Convergence — The "Triple Play"

The phone rings. You pick it up. Your computer screen opens a window showing the caller’s face – live. Another window appears, listing a file on the caller that you keep in your customer relationship management (CRM) system.

And all you did was pick up the phone. Sound too easy to be true? If people like David Komaromi have their way, IP telephony and its attendant benefits – mixing voice, video and data – will be second nature before long.

For Komaromi, Manager of Technical Services for Fraser Milner Casgrain LLP, it all started when his firm’s existing PBX-based phone system reached the end of its useful life. Komaromi sought replacement options that would last. His approach was to ask vendors, “Take a traditional telephone and give me three ways you can make it better.”

He chose a voice over Internet protocol phone system, more commonly known as VoIP. This technoloy is making inroads in both business and consumer markets via firms such as Vonage. The early arguments were mostly about lower costs – vendors hyped lower long-distance charges and savings on infrastructure. Also, adoption proved no problem since VoIP phones look and behave like typical business phones.

The key difference lies behind the scenes: VoIP calls travel over the same wires that carry data, and not a traditionally separate network. Forward thinkers quickly realized that VoIP would let firms integrate previously siloed functions more easily.

Marc Seeman, Practice Leader in Network Convergence for IBM Global Services, notes many adopters took a step-by-step approach to unified communications. “Five years ago, this was just another way to get a dial tone,” he said. “Now it’s the first step to other stuff.”

One of the first projects Komaromi explored was outfitting staff with home offices. “One lawyer was already working at home once a week to make phone calls,” Komaromi recalled. “He had put in a separate line.”

Komaromi outfitted that lawyer and others with VPN appliances and office phones for their home offices. This setup allows associates who work from home to augment their workdays, avoid rush hour when they travel to and from the office and communicate with clients in different time zones whenever it’s most convenient to do so. “Staff can continue working transparently to the client,” said Komaromi.

In late 2005, Komaromi presided over a videophone pilot. The firm handpicked 25 lawyers to try videophone technology. “We looked at statistics about phone usage and travel within the firm,” Komaromi explained. “We asked who collaborated with who, who were the rainmakers in the business.”

From those early adopters, Komaromi learned how video affects legal business communications. “Having video present locked people into conversations,” he said. “Lawyers turned off typical distractions. People did not hover by the door. They would wander by and graciously exit when they saw you were on a call.”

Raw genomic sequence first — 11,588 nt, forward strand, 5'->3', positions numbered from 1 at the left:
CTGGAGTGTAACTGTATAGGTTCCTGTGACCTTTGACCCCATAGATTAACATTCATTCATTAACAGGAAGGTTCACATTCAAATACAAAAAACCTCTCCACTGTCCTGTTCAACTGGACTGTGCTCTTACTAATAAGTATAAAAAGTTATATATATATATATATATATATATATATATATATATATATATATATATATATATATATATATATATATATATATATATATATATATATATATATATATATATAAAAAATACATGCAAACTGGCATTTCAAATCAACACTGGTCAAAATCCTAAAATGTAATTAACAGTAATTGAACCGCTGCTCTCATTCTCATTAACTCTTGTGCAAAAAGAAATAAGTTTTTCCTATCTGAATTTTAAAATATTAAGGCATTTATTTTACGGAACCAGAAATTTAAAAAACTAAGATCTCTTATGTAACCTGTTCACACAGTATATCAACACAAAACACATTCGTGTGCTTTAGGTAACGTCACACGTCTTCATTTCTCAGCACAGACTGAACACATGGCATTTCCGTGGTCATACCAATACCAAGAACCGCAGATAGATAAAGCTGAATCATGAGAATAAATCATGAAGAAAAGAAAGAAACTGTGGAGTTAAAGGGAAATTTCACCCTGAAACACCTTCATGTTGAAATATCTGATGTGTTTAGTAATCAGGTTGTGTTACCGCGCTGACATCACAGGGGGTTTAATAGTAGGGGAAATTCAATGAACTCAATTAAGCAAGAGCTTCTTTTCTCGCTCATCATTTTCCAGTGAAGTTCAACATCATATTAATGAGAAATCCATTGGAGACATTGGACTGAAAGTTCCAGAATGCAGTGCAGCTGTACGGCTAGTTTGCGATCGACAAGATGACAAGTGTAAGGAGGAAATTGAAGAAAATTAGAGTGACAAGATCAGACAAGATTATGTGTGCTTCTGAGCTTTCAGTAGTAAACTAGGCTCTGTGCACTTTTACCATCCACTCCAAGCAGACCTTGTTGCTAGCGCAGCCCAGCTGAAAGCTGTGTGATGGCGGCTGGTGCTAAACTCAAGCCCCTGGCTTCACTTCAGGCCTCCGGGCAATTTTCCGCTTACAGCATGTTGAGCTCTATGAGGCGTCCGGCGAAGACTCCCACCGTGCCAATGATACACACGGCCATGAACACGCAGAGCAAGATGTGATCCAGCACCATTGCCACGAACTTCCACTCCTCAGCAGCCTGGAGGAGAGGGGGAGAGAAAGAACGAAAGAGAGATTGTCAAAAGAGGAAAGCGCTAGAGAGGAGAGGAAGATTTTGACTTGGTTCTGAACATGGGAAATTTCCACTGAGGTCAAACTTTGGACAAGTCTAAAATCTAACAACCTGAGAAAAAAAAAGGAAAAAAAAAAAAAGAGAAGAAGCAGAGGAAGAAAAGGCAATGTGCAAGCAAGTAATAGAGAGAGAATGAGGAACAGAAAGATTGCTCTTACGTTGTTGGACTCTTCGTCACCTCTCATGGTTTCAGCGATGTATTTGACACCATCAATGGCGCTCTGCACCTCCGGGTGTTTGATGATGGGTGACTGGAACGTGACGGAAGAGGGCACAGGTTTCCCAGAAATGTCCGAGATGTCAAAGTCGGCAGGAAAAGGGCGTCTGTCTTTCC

Today’s technology has smoothed out the “video bumps” common to bulky conference-room-based videoconferencing systems of yesteryear. Throughout 2007, new lawyers and administrative staff at Fraser Milner Casgrain receive video phones on day one. “As they interact with colleagues, they can put a face to a voice,” Komaromi said. “They feel they’re part of the team much sooner.” The incremental cost of each videophone setup: about $100.00 per computer.

Seeman noted the importance of unified communications for people who work together on non-routine cognitive projects. “It reduces ‘human latency’,” he said, adding, “It affords flexibility when a firm assembles or disassembles virtual teams.”

There remain several inhibitors to VoIP. Many firms balk at the capital investment, and they often remind vendors of the old saw “If it ain’t broke, don’t fix it.” Other concerns include voice quality and interoperability with current systems.

Interoperability is the key to Komaromi’s plans to help staff work more effectively. “The possibilities are limitless,” he said, though he does temper his enthusiasm with real-world concerns. The network must be ready to handle streaming audio and video, and it must allow for quality of service (QoS) so that the network can give right-of-way to audio and video, ensuring minimal latency by delaying delivery of pure data when necessary.

Unified communications are not only the domain of large firms. Major service providers, including Canadian telcos, are actively chasing the SMB market with triple-play offerings tailored to SMB budgets.

On the client end, future generations of associates may not use devices that actually look like phones – they could simply use their computers to call people, much as many already do using existing “soft phone” services such as Skype. “They’re quicker to adopt technology and quicker to adapt to it,” Komaromi explained. “The technology really is second nature to them.”

The one question Komaromi can’t definitively answer deals with the return on his firm’s investment. “It’s hard to put a dollar value on effective communication,” he said.

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